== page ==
“Just to limit someone because they have a condition seems pointless,” she said. “As a clinician, if I tell a parent that their child can’t do something, then they don’t push their children to their fullest potential. That doesn’t seem right.” She added, “I never felt pushed beyond a point of what I could do. I’ve always been motivated. Living with albinism is stressful no matter what.”
Brittany is living proof that a condition like OCA does not have to define a person’s inabilities, but it can contribute positively to a person’s abilities.
The research project of Dr. Edouard Baulier, a postdoctoral fellow in Dr. Debora Farber’s UCLA laboratory, is designed to find a treatment for Ocular Albinism type 1 (OA1) by using two recently discovered biology tools: induced pluripotent stem cells (iPSCs) and CRISPR/Cas9, a gene-editing tool.
The Vision of Children Foundation is excited to share this update from our team of researchers led by M. Vittoria Schiaffino, MD, PhD at San Raffaele Scientific Institute in Milan, Italy!
"It gives our patients and our team a sense of being a part of something much bigger than our little practice. We are contributing to the future of our kids and that increases morale of the staff and perception of our patients. Who doesn’t want to know that what they just spent is also helping others?" - Dr. Jason Tu on being a part of VOC's Optometric Partner Program
"Stay positive. It’s a challenge sometimes, but it is what makes you unique! Embrace life and take nothing for granted."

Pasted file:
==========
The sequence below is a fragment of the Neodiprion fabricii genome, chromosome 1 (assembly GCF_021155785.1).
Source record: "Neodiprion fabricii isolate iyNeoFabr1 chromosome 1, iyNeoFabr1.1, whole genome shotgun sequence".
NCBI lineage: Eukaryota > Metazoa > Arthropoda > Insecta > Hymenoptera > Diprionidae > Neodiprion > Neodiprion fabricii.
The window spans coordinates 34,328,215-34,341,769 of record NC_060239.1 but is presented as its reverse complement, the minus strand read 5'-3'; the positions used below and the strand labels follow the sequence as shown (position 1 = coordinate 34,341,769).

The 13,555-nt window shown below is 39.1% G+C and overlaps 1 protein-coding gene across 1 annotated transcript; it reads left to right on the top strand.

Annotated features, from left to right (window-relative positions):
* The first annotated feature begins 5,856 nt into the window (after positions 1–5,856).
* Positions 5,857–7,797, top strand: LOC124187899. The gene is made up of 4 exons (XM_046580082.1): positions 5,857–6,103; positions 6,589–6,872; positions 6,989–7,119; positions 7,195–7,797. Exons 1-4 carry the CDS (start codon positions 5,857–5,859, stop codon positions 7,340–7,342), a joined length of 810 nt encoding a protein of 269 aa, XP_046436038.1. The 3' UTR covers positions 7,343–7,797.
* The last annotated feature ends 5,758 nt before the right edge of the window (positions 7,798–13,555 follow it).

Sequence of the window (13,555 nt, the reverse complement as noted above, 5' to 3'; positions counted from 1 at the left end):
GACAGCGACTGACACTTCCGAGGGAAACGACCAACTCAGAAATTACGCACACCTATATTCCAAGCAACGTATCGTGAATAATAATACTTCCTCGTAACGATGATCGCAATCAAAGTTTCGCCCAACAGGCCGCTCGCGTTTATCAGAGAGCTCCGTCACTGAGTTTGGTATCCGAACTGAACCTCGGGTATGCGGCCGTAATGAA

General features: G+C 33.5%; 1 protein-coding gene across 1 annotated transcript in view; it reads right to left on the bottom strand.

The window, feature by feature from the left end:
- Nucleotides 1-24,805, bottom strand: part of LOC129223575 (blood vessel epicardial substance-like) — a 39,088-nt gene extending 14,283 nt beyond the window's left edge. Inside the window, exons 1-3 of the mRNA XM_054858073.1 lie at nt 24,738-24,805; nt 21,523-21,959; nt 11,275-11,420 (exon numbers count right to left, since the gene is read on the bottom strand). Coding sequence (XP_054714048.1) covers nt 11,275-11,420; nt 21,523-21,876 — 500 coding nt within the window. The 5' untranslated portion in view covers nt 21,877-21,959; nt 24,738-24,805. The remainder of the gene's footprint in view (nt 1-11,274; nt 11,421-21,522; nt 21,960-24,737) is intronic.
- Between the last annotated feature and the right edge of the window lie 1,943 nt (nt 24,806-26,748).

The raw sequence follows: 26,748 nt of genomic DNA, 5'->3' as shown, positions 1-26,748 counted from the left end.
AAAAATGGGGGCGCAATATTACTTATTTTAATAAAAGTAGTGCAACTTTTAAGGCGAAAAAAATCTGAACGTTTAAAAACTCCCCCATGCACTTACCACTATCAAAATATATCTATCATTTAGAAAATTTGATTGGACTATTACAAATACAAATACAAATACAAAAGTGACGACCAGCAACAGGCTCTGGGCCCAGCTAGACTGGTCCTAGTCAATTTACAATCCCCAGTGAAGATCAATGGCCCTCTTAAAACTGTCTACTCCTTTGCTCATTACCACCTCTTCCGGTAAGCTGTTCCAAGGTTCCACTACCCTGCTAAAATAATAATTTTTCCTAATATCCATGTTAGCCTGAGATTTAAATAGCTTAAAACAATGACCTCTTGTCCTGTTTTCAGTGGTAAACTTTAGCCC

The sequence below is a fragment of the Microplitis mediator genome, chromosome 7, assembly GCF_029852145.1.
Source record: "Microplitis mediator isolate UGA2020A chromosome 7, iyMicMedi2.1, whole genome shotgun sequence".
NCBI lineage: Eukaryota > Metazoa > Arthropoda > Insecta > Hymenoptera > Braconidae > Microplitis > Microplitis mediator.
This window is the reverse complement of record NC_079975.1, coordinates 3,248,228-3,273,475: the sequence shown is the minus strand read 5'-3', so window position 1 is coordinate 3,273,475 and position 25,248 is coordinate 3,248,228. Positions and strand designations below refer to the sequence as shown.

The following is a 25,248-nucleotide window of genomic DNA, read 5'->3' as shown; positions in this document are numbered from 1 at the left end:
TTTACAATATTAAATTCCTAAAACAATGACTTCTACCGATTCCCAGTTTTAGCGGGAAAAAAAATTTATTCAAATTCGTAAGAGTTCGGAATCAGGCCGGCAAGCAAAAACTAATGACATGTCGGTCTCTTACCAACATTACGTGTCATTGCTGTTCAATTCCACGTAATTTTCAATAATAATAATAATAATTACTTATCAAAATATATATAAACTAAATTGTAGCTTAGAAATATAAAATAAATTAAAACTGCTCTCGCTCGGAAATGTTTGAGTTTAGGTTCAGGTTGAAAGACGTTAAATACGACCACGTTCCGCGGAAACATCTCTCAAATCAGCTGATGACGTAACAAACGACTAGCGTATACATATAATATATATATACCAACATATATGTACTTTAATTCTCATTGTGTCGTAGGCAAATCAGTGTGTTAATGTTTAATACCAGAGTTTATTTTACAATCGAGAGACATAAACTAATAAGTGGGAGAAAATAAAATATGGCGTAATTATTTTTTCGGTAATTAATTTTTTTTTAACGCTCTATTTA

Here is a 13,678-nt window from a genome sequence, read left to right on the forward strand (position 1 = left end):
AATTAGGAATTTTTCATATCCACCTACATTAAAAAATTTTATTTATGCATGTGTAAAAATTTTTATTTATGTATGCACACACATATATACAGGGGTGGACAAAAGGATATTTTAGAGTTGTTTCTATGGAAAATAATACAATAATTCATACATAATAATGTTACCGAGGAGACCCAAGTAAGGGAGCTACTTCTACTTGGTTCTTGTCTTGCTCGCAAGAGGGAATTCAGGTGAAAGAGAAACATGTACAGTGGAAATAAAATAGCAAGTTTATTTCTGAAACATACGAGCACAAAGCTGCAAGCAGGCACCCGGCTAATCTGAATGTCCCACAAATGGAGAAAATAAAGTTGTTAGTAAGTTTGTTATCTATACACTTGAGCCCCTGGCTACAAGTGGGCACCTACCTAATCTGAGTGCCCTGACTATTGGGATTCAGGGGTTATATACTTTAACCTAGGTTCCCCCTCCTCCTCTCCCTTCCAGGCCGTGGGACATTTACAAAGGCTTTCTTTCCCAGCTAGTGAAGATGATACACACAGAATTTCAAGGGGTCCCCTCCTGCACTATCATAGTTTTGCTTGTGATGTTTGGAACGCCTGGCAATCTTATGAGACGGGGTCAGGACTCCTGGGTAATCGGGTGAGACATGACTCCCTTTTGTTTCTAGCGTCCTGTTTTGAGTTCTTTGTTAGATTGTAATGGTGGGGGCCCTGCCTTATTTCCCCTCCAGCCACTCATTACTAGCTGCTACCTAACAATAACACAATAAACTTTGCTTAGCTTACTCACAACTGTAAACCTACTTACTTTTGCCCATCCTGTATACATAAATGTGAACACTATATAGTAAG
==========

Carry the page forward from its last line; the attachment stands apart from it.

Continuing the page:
Considering LASIK for yourself or a loved one?
We are excited to announce our new partnership with Gordon Schanzlin New Vision Institute! From now until May 31, Gordon Schanzlin will make a donation to Vision of Children for every LASIK patient referred by an Optometrist!
Contact your local Optometrist today to learn more and help Vision of Children fund research to find cures!
Hadid Eyewear Commits to Supporting The Vision of Children Foundation
We are thrilled to have been selected as the charity partner of Hadid Eyewear, a new sunglass manufacturer launched by Alana and Mohamed Hadid. Hadid Eyewear will donate 5 percent of net sales to The Vision of Children Foundation. The frames are currently available for sale at www.hadideyewear.com, Revolve, Shopbop and RonRobinson. Additional retailers will be announced in the near future.